Shock tubes are widely used for chemical kinetics studies due to their ability to instantaneously achieve nearly zero-dimensional high-temperature conditions behind reflected shock waves. In an attempt to study ignition chemistry at lower temperatures, however, there are additional challenges and non-idealities associated with using shock tube for long test time. One such non-ideality is the gradual linear pressure rise behind the reflected shock wave, commonly known as the "dP/dt problem", which is resolved by time-dependent volume profile in homogeneous calculations. Another non-ideality, which thus far has been overlooked, is the pre-ignition pressure rise or pre-ignition energy release. In the current work, measurements of ignition delay times of n-heptane and n-hexane under low-temperature (650-1250 K) and low-pressure (1.5 atm) conditions are reported, in which significant discrepancies in the ignition delay time measurements and predictions are noted. Such non-ideal behavior is attributed to pre-ignition localized ignition kernels, and the postulate is validated by high-fidelity simulations at experimental conditions by demonstrating the level of ignition advancement caused by localized ignition sources.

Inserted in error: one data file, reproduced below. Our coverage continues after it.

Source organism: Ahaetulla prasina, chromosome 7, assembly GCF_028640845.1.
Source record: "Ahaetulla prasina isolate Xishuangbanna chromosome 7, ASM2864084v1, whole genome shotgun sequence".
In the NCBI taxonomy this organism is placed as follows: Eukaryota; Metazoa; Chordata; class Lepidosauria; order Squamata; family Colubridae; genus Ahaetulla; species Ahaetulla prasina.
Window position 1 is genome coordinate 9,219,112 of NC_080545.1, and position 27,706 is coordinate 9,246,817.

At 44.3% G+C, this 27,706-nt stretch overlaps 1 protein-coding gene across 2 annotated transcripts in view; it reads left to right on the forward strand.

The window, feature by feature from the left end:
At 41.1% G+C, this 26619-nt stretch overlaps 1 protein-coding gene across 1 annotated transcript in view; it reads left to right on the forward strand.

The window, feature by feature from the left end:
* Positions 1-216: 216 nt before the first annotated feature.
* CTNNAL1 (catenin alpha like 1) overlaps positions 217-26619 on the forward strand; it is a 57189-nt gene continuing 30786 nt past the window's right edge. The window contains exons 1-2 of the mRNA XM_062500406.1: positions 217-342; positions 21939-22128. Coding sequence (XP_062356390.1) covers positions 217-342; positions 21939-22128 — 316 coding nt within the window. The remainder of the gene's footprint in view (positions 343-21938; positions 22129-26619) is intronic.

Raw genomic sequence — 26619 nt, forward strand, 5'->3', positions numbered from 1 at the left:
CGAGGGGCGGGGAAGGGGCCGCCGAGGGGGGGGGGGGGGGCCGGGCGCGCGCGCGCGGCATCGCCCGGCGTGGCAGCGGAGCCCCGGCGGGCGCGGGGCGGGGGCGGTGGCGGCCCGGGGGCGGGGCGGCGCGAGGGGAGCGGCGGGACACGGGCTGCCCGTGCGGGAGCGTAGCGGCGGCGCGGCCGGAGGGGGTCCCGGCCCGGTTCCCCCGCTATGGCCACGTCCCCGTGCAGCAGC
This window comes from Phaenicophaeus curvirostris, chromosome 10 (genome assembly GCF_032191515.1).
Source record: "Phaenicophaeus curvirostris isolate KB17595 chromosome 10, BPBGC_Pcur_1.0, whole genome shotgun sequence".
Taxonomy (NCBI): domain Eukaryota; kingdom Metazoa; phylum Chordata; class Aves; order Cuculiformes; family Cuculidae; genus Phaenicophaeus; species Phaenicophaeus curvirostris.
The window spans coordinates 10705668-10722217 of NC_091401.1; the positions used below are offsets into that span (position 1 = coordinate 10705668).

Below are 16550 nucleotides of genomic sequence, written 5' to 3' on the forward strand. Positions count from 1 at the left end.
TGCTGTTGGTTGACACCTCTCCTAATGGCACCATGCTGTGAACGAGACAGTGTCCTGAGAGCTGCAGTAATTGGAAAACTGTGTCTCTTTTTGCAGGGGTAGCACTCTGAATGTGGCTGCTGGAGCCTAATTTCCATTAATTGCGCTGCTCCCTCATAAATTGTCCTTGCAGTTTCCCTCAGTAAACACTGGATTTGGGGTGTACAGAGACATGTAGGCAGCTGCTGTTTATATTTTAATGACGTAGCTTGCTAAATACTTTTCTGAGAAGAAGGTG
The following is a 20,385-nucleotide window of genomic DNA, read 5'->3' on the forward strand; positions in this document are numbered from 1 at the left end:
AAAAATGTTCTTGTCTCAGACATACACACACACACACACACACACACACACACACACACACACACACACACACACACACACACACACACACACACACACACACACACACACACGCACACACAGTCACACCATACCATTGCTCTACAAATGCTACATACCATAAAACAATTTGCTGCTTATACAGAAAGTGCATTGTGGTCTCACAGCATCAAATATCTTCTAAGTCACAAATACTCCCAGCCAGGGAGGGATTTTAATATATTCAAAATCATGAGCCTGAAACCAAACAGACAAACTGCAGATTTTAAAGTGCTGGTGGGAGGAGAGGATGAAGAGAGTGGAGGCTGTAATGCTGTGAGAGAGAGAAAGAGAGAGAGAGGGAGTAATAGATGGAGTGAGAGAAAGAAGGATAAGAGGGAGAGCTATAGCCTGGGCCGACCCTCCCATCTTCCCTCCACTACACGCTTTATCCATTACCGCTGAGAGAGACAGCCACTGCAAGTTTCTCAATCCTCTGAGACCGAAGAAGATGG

|Original language||English (US)|
|Title of host publication||10th Asia-Pacific Conference on Combustion, ASPACC 2015|
|State||Published - Jan 1 2015|